The greatest streak in sports history is not Joe DiMaggio’s 56-game hitting streak, the Celtics winning eight straight NBA titles, or Joey Chestnut winning the Mustard Belt at the Nathan’s Hot Dog Eating Contest eight years in a row. It’s Mark Sanchez’s Butt Fumble winning the Worst of the Worst segment on SportsCenter’s Not Top 10 for 40 consecutive weeks. For those not familiar, every week ESPN combs the planet for the biggest sports-related failure. The worst of that week’s worst competes with the reigning champion and the winner stays. It’s king of the court for viral failure. Worst of the Worst clips usually last just a few weeks before being usurped by a new champion, but the Butt Fumble was truly The Worst. SportsCenter retired the Butt Fumble clip from competition after it went 40-0. Pregnancies last roughly 40 weeks. Babies were conceived and born during the Butt Fumble’s reign in 2012. It’s fitting for the clip that birthed a new era of viral failure.
Six years after SportsCenter retired the Butt Fumble video, Mark Sanchez is following suit. After four years with the New York Jets and five seasons bouncing around Chicago, Philadelphia, Dallas, and Washington, Sanchez is calling it quits. The fifth pick in the 2009 draft, Sanchez led the Jets to two AFC championship games in his first two seasons and became one of just two quarterbacks whose team beat the Brady-Belichick Patriots in the playoffs in Foxborough. But he will always be remembered for his lowlight against New England, not for the highlights. Fittingly, he will work for ABC and ESPN, who did as much as anyone to seal his legacy as Mark Sanchez—you know, the Butt Fumble Guy.
The Butt Fumble is the perfect sports video, for the following reasons:
1. It’s called “the Butt Fumble”
2. It happened to the Jets
3. The Jets were playing the Patriots
4. The Patriots scored a touchdown on the play
5. An estimated 20 million people were watching because ...
6. It happened in prime time, on Thanksgiving
7. He ran into a large man’s butt
“I guess [I was] more stunned than anything,” Sanchez told the Associated Press the week after the incident. “Just like a car accident. I was like, ‘Whoa. What just happened?’ Then, the ball’s gone. It was weird.”
After he became the biggest punch line in the biggest sport in the United States of America at 26 years old, it would have been understandable had Mark Sanchez simply climbed into a hole. He did not. The next week, he said he hoped he and his teammates would be able to laugh about it one day. He was benched for all of 2013, released in 2014, and played five more NFL seasons. In 2017, he served as a mentor to Bears quarterback Mitchell Trubisky. Last year, after Washington quarterbacks Alex Smith and Colt McCoy each suffered a broken leg, Sanchez entered a game in relief and, in a remarkable full-circle moment, made a butt fumble recovery.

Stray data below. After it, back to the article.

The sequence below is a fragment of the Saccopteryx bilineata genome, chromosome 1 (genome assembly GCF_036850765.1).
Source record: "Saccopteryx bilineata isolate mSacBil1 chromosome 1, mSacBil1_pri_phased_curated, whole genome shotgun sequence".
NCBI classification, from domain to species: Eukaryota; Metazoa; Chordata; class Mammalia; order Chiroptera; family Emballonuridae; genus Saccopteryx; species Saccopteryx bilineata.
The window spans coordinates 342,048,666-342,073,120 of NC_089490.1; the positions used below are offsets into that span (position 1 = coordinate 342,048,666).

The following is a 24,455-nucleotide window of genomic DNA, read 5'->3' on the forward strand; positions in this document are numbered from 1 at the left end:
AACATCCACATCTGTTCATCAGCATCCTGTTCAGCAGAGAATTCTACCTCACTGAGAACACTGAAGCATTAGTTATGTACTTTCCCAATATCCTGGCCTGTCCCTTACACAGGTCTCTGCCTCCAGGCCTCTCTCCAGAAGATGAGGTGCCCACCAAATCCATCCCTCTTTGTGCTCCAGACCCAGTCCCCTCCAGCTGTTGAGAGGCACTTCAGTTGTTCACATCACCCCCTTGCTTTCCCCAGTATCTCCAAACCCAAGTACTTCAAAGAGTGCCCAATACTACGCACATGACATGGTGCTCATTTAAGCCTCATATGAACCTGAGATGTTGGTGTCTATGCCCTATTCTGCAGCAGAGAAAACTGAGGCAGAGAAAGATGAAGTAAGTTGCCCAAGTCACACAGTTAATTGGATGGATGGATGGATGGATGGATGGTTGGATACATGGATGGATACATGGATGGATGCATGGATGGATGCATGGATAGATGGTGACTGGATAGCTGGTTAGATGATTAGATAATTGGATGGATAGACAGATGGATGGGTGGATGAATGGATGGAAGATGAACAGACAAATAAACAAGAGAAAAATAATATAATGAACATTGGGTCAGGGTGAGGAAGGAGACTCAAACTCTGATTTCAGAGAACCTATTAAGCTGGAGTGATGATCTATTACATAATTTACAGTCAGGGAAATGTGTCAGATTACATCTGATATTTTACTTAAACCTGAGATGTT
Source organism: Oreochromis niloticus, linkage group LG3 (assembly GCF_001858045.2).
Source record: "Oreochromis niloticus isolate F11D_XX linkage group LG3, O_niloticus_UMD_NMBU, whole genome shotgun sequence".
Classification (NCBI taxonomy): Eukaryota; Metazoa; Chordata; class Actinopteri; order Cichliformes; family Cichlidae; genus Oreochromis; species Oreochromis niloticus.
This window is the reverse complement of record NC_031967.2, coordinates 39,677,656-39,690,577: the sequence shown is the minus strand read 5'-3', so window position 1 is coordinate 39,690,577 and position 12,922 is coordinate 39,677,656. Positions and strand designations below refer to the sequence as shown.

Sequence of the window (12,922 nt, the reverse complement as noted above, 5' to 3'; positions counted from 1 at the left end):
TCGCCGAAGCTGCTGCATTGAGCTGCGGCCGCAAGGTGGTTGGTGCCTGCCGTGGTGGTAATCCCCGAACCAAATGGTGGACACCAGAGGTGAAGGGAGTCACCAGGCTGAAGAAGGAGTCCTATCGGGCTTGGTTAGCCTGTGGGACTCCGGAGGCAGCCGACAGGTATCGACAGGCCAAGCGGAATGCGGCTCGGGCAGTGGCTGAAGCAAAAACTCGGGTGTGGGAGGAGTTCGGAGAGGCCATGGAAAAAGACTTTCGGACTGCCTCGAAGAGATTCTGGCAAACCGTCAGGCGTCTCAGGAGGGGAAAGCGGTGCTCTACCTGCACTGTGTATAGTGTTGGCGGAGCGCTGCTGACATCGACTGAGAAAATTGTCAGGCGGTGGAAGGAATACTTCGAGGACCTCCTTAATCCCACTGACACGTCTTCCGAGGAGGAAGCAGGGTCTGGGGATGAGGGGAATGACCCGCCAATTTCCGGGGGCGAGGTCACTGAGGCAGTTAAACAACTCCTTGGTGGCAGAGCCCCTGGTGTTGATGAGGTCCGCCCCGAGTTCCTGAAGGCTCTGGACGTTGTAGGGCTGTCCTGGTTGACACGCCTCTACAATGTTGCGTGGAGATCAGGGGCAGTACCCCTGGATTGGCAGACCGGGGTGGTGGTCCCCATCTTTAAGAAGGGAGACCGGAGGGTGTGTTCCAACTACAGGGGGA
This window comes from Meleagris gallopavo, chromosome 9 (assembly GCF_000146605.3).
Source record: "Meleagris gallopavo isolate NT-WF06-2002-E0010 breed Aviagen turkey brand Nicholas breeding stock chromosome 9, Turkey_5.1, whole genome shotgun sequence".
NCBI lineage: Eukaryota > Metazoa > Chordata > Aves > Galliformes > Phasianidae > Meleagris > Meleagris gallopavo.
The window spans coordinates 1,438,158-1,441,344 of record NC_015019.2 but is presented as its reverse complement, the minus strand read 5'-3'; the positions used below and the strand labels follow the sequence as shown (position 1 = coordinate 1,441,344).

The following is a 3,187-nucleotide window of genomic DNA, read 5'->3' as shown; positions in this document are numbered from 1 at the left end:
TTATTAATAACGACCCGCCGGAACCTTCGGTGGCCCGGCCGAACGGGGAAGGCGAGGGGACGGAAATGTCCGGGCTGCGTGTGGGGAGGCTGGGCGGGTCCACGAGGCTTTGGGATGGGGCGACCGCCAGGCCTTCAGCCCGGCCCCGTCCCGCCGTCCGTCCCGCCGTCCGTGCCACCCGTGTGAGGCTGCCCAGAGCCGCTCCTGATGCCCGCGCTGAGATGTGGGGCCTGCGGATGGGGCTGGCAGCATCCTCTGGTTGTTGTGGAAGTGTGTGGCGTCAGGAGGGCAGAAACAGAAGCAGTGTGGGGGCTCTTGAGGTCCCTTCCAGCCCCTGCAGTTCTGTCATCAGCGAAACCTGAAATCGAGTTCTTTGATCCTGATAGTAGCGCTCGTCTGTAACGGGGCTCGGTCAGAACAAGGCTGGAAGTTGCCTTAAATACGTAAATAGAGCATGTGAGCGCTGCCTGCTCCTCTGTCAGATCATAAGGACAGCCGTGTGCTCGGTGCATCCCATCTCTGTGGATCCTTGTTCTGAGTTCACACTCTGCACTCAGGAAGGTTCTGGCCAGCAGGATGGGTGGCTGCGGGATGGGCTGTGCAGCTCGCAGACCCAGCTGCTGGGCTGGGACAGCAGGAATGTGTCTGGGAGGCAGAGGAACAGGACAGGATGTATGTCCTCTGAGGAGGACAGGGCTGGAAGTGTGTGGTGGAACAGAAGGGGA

The moment was a moving reminder that stories don’t end, they evolve. The next week, Sanchez was named the team’s starting quarterback, the first time he would start a game in more than three years. Roughly 10 minutes into his press conference that week, once all the X’s, O’s, and niceties had been addressed, one enterprising reporter danced around the elephant in the room and asked Sanchez about “a certain fumble in a nationally televised game.”
“I’m not following,” Sanchez said with a smile before getting serious. “Like I said, what are you going to do? It was a crappy play in a game where we’re getting our butts kicked. It’s some low-hanging fruit so that was an easy reach for you. I’m just kidding! I’m just kidding! Come on, you can give it to me, I can give it right back! Come on, now. Thick skin in here, huh? Listen, who cares? It’s one play. You just move on.”
The question begins at the 11:10 mark below. It’s worth watching.
Athletes speak about wrestling with failure constantly. Rarely do they seem so peaceful while they do it. In an age when having our worst moments captured on video is a deep-rooted fear and going viral can change lives for the worse, Sanchez’s attitude about the play is oddly endearing. It’s hard not to root for him to succeed as an analyst. At ESPN, he will find the perfect role model in Dan Orlovsky, who was once exclusively known as the guy who ran out of the back of the end zone for the 0-16 Lions but has quickly become one of the best football analysts on television. Often, the players who did not succeed at the highest level have the best perspective on the game.
Sanchez is a good bet to flourish in his new role. That he earned the opportunity at the same place that dubbed his infamous moment as the ultimate failure is strangely inspiring. Maybe even the worst of the worst isn’t so bad.